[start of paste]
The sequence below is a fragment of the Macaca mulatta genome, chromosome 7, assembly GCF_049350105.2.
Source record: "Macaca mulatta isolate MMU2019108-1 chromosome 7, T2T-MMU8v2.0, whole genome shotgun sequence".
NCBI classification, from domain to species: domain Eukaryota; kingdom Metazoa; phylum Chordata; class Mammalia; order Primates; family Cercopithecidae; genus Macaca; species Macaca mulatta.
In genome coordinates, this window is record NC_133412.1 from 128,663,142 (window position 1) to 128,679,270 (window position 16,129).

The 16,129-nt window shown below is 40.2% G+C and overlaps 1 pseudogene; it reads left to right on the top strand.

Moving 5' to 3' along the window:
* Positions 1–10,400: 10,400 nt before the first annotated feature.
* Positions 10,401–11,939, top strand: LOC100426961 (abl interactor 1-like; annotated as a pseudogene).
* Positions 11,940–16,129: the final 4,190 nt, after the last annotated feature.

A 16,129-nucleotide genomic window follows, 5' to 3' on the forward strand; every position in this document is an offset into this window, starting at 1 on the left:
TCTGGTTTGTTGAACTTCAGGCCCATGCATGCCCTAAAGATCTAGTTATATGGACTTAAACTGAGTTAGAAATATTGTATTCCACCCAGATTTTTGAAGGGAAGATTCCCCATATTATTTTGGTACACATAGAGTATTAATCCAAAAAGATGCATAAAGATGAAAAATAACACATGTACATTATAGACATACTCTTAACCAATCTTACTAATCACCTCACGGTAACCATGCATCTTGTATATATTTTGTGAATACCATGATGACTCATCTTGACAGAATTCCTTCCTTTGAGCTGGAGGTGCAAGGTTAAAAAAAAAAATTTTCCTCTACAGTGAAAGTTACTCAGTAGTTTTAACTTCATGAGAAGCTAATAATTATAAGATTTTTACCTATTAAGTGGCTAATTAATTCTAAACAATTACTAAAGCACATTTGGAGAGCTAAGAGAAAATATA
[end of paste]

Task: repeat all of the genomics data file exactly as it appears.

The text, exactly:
The sequence below is a fragment of the Macaca mulatta genome, chromosome 7, assembly GCF_049350105.2.
Source record: "Macaca mulatta isolate MMU2019108-1 chromosome 7, T2T-MMU8v2.0, whole genome shotgun sequence".
NCBI classification, from domain to species: domain Eukaryota; kingdom Metazoa; phylum Chordata; class Mammalia; order Primates; family Cercopithecidae; genus Macaca; species Macaca mulatta.
In genome coordinates, this window is record NC_133412.1 from 128,663,142 (window position 1) to 128,679,270 (window position 16,129).

The 16,129-nt window shown below is 40.2% G+C and overlaps 1 pseudogene; it reads left to right on the top strand.

Moving 5' to 3' along the window:
* Positions 1–10,400: 10,400 nt before the first annotated feature.
* Positions 10,401–11,939, top strand: LOC100426961 (abl interactor 1-like; annotated as a pseudogene).
* Positions 11,940–16,129: the final 4,190 nt, after the last annotated feature.

A 16,129-nucleotide genomic window follows, 5' to 3' on the forward strand; every position in this document is an offset into this window, starting at 1 on the left:
TCTGGTTTGTTGAACTTCAGGCCCATGCATGCCCTAAAGATCTAGTTATATGGACTTAAACTGAGTTAGAAATATTGTATTCCACCCAGATTTTTGAAGGGAAGATTCCCCATATTATTTTGGTACACATAGAGTATTAATCCAAAAAGATGCATAAAGATGAAAAATAACACATGTACATTATAGACATACTCTTAACCAATCTTACTAATCACCTCACGGTAACCATGCATCTTGTATATATTTTGTGAATACCATGATGACTCATCTTGACAGAATTCCTTCCTTTGAGCTGGAGGTGCAAGGTTAAAAAAAAAAATTTTCCTCTACAGTGAAAGTTACTCAGTAGTTTTAACTTCATGAGAAGCTAATAATTATAAGATTTTTACCTATTAAGTGGCTAATTAATTCTAAACAATTACTAAAGCACATTTGGAGAGCTAAGAGAAAATATA